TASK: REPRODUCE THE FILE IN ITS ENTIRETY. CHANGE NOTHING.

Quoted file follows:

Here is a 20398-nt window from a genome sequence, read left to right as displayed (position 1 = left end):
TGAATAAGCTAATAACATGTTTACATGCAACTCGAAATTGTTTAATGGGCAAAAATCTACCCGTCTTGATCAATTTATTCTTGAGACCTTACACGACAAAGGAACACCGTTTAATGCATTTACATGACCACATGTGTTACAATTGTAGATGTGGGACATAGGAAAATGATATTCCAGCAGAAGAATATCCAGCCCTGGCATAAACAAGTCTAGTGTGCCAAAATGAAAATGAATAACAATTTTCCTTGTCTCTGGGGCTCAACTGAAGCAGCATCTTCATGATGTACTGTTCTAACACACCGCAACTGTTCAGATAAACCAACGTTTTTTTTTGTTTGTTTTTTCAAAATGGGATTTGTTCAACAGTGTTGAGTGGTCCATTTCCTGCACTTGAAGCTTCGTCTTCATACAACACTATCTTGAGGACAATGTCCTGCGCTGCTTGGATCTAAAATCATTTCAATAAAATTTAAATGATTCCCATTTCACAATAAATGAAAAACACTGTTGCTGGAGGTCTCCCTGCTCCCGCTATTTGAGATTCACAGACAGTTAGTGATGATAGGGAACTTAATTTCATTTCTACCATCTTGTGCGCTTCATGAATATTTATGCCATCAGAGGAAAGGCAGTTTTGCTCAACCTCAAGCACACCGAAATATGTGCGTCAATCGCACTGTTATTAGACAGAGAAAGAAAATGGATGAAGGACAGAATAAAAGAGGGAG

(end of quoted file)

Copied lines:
Here is a 20398-nt window from a genome sequence, read left to right as displayed (position 1 = left end):
TGAATAAGCTAATAACATGTTTACATGCAACTCGAAATTGTTTAATGGGCAAAAATCTACCCGTCTTGATCAATTTATTCTTGAGACCTTACACGACAAAGGAACACCGTTTAATGCATTTACATGACCACATGTGTTACAATTGTAGATGTGGGACATAGGAAAATGATATTCCAGCAGAAGAATATCCAGCCCTGGCATAAACAAGTCTAGTGTGCCAAAATGAAAATGAATAACAATTTTCCTTGTCTCTGGGGCTCAACTGAAGCAGCATCTTCATGATGTACTGTTCTAACACACCGCAACTGTTCAGATAAACCAACGTTTTTTTTTGTTTGTTTTTTCAAAATGGGATTTGTTCAACAGTGTTGAGTGGTCCATTTCCTGCACTTGAAGCTTCGTCTTCATACAACACTATCTTGAGGACAATGTCCTGCGCTGCTTGGATCTAAAATCATTTCAATAAAATTTAAATGATTCCCATTTCACAATAAATGAAAAACACTGTTGCTGGAGGTCTCCCTGCTCCCGCTATTTGAGATTCACAGACAGTTAGTGATGATAGGGAACTTAATTTCATTTCTACCATCTTGTGCGCTTCATGAATATTTATGCCATCAGAGGAAAGGCAGTTTTGCTCAACCTCAAGCACACCGAAATATGTGCGTCAATCGCACTGTTATTAGACAGAGAAAGAAAATGGATGAAGGACAGAATAAAAGAGGGAG